Earlier this year, as I was packing for a summer sailing trip, I reaffirmed my own suspicions, namely that: 1) I’m a mega-geek and 2) I’ve become over-digitalised. I looked at my little carry-on sized roll-on trolley only to find out that, in addition to all my gadgets, I had room for one or two swimsuits and not much more. Granted, there isn’t much that you need to survive on a boat, I thought that going to dinner in a bathing suit in the evenings might not be the most socially acceptable choice.
There was my laptop, its charger and two headsets, my SLR camera with its charger and spare battery, an external flash and two lenses, my Kindle and its charger, my tablet and my smartphone, luckily sharing the same charger, a hard drive (for backup in the absence of cloud backup options) and a powerbank. This was completely unreasonable and highly impractical; there is only this much room for storage on a sailboat!
Travel packing simplified
As I was starting to think about what I could do without, the following options came to mind:
- Forget the laptop. Although I wanted to do some work on my trip, I realised that I probably wouldn’t get that much done while on a shaky sailboat with a sketchy WiFi connection, and that it wouldn’t be a truly restful holiday if I did any work during it.
- Abandon the e-reader. I did want to catch up on some reading while on vacation but I realised that I had the Kindle app installed on my smartphone so I could use it to read, if I absolutely wanted to.
- Ditch the tablet. This one was easy. With all the tablet apps replicated on my mobile phone, this was certainly an unnecessary piece of equipment I could do without.
- Free the camera. My beloved Sony DSLR, albeit old, comes in handy when capturing extreme beauty and the zoom lens is useful when spying on beach-goers or roaming seagulls. It is no replacement for my (also old) iPhone 5 (not even a 5S!), but the phone camera should suffice for close-range shots of the boat sails or the waves.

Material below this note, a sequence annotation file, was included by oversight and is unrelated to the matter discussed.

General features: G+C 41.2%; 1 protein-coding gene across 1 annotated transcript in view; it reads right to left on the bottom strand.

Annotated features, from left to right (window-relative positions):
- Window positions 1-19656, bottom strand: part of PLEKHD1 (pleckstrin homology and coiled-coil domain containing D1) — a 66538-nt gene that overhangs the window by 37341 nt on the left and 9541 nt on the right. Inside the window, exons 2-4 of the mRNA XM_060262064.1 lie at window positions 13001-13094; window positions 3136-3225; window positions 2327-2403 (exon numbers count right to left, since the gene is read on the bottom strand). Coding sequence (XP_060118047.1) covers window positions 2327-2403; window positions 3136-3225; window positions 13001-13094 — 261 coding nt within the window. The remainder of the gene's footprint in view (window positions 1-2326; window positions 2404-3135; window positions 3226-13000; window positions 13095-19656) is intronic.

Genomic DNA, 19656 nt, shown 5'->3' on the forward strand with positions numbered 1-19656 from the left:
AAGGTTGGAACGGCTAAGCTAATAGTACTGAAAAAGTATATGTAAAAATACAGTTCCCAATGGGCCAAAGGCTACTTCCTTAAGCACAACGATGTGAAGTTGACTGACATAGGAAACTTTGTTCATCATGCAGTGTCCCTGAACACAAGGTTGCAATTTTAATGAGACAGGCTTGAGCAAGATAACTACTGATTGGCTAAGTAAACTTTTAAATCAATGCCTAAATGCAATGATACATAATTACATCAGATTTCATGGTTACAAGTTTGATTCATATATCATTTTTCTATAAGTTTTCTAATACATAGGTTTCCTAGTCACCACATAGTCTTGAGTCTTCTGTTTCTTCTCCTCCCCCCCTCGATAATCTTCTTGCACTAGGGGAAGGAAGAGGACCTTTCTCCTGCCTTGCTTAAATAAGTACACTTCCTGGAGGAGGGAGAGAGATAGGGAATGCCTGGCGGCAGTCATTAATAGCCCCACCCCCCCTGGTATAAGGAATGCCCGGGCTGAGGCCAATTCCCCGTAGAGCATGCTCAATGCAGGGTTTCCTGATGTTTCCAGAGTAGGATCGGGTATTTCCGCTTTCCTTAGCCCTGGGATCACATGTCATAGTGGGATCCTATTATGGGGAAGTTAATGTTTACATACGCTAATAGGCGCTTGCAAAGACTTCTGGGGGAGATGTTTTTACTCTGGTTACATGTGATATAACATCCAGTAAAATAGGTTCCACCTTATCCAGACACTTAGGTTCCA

- Minimise the knick-knacks. One pair of headphones would also be enough, now that I didn’t have three pieces of equipment I would need to switch between. I could now also ditch most of the chargers since I no longer needed all the stuff they were going to feed.
Eureka, problem solved! I now had plenty of space in my suitcase to fill with synthetic Hawaiian leis, hula skirts, captain hats and other sailing paraphernalia. I still retained my music, my camera, my books, and the ability to conduct the occasional research or writing through Google Chrome and Keep, all on my phone. My sizeable powerbank also made the cut as I knew power would be hard to come by on the boat, but I was confident I could survive a week with my one versatile gadget alone.
The sailing trip went well and I never once missed or regretted not having my full range of geeky tools. In fact, despite being a digital nomad, I have since been able to permanently downsize my arsenal by getting rid of my tablet and Kindle. I now travel with a laptop and a smartphone only most of the time and I only take my more professional camera on trips where I know I would miss it due to the highly photogenic scenery or moments to be captured.
Ready to dump?
You, too, can simplify your life and your travel packing by foregoing some, if not, most of the items you need to worry about charging and losing. Digital technology is supposed to make our lives easier, after all, not add on kilograms of equipment for us to carry everywhere we go.